22 “Then Aaron shall come into the tent of meeting and shall take off the linen garments that he put on when he went into the Holy Place and shall leave them there. 24 And he shall bathe his body in water in a holy place and put on his garments and come out and offer his burnt offering and the burnt offering of the people and make atonement for himself and for the people. 25 And the fat of the sin offering he shall burn on the altar. 26 And he who lets the goat go to Azazel shall wash his clothes and bathe his body in water, and afterward he may come into the camp. 27 And the bull for the sin offering and the goat for the sin offering, whose blood was brought in to make atonement in the Holy Place shall be carried outside the camp. Their skin and their flesh and their dung shall be burned up with fire. 28 And he who burns them shall wash his clothes and bathe his body in water, and afterward he may come into the camp.

29 “And it shall be a statute to you forever that in the seventh month, on the tenth day of the month, you shall afflict yourselves and shall do no work, either the native or the stranger who sojourns among you. 30 For on this day shall atonement be made for you to cleanse you. You shall be clean before the LORD from all your sins. 31 It is a Sabbath of solemn rest to you, and you shall afflict yourselves; it is a statute forever. 32 And the priest who is anointed and consecrated as priest in his father’s place shall make atonement, wearing the holy linen garments. 33 He shall make atonement for the holy sanctuary, and he shall make atonement for the tent of meeting and for the altar, and he shall make atonement for the priests and for all the people of the assembly. 34 And this shall be a statute forever for you, that atonement may be made for the people of Israel once in the year because of all their sins.” And Aaron did as the LORD commanded Moses.

(Prayer) Father, this is Your Word. I pray that we will approach it with honor and respect, and that Your holy and gracious character would be revealed. Amen.

Holidays are special times for us all. Most of us look forward to them with eager anticipation, not simply because we get a day off from work or from school, but because of the significance those days hold for us. Depending on your circumstances and for various reasons, some are more special to you than others. From time to time we need to be reminded that our word “holiday” comes from an Old English term meaning “holy day.” In earlier times, those special times were far more “holy” than they are for us now.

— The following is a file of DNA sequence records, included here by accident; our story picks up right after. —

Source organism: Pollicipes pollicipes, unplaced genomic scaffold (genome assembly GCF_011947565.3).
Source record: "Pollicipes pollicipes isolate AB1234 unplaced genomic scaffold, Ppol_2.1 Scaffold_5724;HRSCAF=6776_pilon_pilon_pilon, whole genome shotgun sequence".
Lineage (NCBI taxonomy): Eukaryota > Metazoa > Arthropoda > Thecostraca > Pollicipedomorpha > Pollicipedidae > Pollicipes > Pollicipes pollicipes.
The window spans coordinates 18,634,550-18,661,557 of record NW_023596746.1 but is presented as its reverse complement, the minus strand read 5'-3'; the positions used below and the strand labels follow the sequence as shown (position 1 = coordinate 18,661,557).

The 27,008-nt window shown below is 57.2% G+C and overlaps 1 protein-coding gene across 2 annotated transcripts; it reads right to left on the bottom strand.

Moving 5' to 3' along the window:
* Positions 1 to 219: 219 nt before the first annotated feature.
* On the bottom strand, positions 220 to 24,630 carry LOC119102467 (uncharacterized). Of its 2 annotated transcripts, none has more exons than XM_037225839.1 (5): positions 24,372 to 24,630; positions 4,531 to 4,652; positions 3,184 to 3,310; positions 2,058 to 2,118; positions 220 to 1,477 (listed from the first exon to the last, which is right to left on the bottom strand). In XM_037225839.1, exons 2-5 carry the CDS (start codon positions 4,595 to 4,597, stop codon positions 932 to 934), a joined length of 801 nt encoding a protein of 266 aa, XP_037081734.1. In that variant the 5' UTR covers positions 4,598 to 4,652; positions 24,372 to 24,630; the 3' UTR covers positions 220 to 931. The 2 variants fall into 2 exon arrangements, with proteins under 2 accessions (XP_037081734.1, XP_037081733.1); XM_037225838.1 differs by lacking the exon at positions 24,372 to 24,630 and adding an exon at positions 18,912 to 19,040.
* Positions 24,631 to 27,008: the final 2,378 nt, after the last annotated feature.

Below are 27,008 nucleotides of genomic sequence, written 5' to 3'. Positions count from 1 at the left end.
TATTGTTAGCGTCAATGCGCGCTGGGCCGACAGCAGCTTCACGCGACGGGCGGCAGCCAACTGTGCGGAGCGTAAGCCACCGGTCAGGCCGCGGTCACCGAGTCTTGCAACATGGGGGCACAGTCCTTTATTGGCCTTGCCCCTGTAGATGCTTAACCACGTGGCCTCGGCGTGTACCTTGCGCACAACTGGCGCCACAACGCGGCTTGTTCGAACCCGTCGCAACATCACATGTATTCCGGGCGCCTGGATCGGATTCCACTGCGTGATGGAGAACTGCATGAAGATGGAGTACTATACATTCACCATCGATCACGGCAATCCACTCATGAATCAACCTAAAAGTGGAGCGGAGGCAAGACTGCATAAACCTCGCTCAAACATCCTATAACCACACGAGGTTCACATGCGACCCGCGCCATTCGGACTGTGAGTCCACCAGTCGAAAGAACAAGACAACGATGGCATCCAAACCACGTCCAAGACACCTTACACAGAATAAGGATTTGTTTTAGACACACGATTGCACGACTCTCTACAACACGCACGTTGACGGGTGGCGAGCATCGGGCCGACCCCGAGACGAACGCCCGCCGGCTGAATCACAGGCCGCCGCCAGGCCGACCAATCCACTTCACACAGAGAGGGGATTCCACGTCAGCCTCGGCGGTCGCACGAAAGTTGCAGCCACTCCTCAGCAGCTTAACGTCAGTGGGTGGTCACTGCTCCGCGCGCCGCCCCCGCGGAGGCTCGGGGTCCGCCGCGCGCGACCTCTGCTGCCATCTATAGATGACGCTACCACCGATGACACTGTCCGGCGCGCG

As we shall see when we get to Leviticus 23, there were originally seven “holy days” or feasts prescribed by God in the Hebrew calendar. These special times were not just Jewish “holidays” in the contemporary sense of the word. It was at these appointed times when the worshiping community would gather together for “holy” purposes. The timing of the feasts had been carefully orchestrated by God Himself. Collectively they told a story that depicted both the history and the future of the Lord’s people.

This morning we are going to look at only one of those “holy days,” the most “holy” and sacred of them all...the Day of Atonement. We’ll be considering the preparations for that day, the procedures that were followed in commemorating it, and the Lord’s prescription for observing it every year. First,

The Preparation for the Day (verses 1-10)

This chapter begins by taking us back to chapter 10(:1-3) and the untimely deaths of Aaron’s two sons, Nadab and Abihu. There we learned that they were struck dead because they dared to offer “unauthorized fire before the LORD.” At the time we looked at it, we admitted that we could not say for certain what that expression meant. Within this section, however, we are given more information. In verse 2 the Lord tells Moses to instruct Aaron, the high priest, “not to come at any time into the Holy Place inside the veil, before the mercy seat that is on the ark, so that he may not die. I will appear in the cloud over the mercy seat.”

The phrase “at any time” is understood to mean “at any time he might choose to do so.” Not even the high priest was able to just “barge into” God’s presence unannounced or without being invited. Apparently, this is what Aaron’s sons had done. Back in chapter 10, verse 2, we read that “fire came out from before the LORD and consumed them, and they died before the LORD.” If we have learned anything at all from the first fifteen chapters of Leviticus, it is that ritual purification was required if one was to draw near to God. Man’s sin was so pervasive that he required daily cleansing. But not even that was sufficient to remove the incessant waywardness of men’s hearts.